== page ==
recovering corrupted session

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nickj4096
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Hi,
I have an Ardour session that crashed and which I now can't open. other sessions seem to work normally. I'm looking for suggestions for how to recover the data. (I'd also be interested in submitting a bug report, except that the initial crash happened on an outdated version and I haven't reproduced that yet.)

Initial crash: I was doing some recording and editing in Ardour. I selected a range (on the order of a minute long) over three or four tracks, copied it, and pasted it to just after itself. At this point I heard a buzz (I assume it was XRuns) and the GUI went at least partially unresponsive for a few seconds (can't remember exact details of this). At this point I ctrl+s'd (not sure if good idea, but I didn't know when I'd last saved) and closed Ardour.

Subsequent crashes: When I try to open the session in question, the little Ardour splash screen shows up as usual, and then (usually after it displays "Setup Editor") a bunch of XRuns happen and Ardour closes (link to Jack output below). Other sessions, old and new, open as normal. I have not been able to reproduce the initial crash / set corruption in other sessions.

System: Arch Linux on Lenovo T420s. When the initial crash occurred my system was some months out of date and I believe I was running Ardour 3.5.308. Subsequently I updated Arch; I now have Ardour 3.5.380 (update had no apparent effect on re-opening the corrupted set). Currently running jack2 1.9.9.5; not sure what release it was during initial crash. For audio hardware, during initial crash I was using a Zoom H2 for external soundcard and mic. During subsequent attempts to open the set I've tried running jack with the H2 and with my internal soundcard (HDA Intel).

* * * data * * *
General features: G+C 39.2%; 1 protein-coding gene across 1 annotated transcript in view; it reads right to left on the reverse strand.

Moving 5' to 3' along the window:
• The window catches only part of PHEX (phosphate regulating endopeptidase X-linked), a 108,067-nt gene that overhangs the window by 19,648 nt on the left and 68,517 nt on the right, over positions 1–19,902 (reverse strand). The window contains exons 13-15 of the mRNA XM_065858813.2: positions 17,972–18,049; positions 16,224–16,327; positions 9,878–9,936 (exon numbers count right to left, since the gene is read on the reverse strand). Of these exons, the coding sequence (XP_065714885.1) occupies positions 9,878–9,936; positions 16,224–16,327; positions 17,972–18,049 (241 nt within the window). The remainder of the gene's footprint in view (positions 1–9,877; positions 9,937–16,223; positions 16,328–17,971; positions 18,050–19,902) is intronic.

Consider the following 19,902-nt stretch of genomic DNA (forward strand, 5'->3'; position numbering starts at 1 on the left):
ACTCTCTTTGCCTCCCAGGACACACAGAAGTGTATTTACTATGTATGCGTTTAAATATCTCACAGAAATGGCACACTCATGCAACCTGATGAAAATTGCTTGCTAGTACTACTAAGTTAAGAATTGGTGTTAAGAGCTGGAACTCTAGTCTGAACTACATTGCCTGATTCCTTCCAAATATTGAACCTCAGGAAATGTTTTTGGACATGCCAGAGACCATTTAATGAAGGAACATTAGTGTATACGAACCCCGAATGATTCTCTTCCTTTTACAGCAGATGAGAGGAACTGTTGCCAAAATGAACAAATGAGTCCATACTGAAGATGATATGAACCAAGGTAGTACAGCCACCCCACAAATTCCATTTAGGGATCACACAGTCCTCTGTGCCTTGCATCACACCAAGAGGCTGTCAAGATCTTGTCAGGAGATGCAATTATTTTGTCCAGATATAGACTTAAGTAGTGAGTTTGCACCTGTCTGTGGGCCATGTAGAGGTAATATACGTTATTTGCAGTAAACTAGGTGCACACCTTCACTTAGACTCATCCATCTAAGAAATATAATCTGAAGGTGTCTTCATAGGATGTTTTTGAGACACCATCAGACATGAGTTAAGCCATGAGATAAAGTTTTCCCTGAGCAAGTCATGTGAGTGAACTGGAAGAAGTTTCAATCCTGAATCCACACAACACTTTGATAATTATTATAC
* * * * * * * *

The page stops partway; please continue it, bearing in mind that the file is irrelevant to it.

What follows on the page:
Data:
Ardour session in question: http://njoliat.the-nsa.org/ardour_issue/cph_organ_jam_bak.tar.gz
Just the XML files from session: http://njoliat.the-nsa.org/session_files/
Jack output during an attempted-session-opening crash: http://pastebin.com/rfyrqBsx
(I haven't gotten a decent stack trace yet as I'm running the Arch package; if/when I do I'll add that.)

Here are a few things I've tried so far; not sure if they're relevant:
* temporarily moving session-folder/instant.xml and ~/.config/ardour3/instant.xml out of the way
* replacing session.ardour with session.ardour.bak
* removing the plugins (namely 12-band EQ, Compressor, and Analyzer, all by Calf) from the .ardour file.

Thanks!

nickj4096
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sorry, the link to the XML files from the session is wrong; here is the correct link: http://njoliat.the-nsa.org/ardour_issue/session_files/

veda_sticks
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ive never tried to fix a corrupted ardour session but i had something similar happen to kdenlive before they found a way to stop it happening.

If you open the xml in a text editor that supports xml (i think kate might understand the formattting) it should up some syntax errors in the file which i corrected to get the session working again.

ofcoarse this may only work with kdenlive or other programs so it may not be the case for ardour.

but its worth a shot, any errors should be highlights in red, you can reference that with a known good file to see if you can work out whats wrong.

seablade
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@nickj4096

First off make a backup of your session file.

Second we need to see the console output of Ardour, and yes a stack trace would help tremendously.

Since you made a backup of the session file, remove all the references to plugins in the session file and see if it opens then? The most common cause of this is a plugin issue. You can restore from the backup you made depending on the outcome.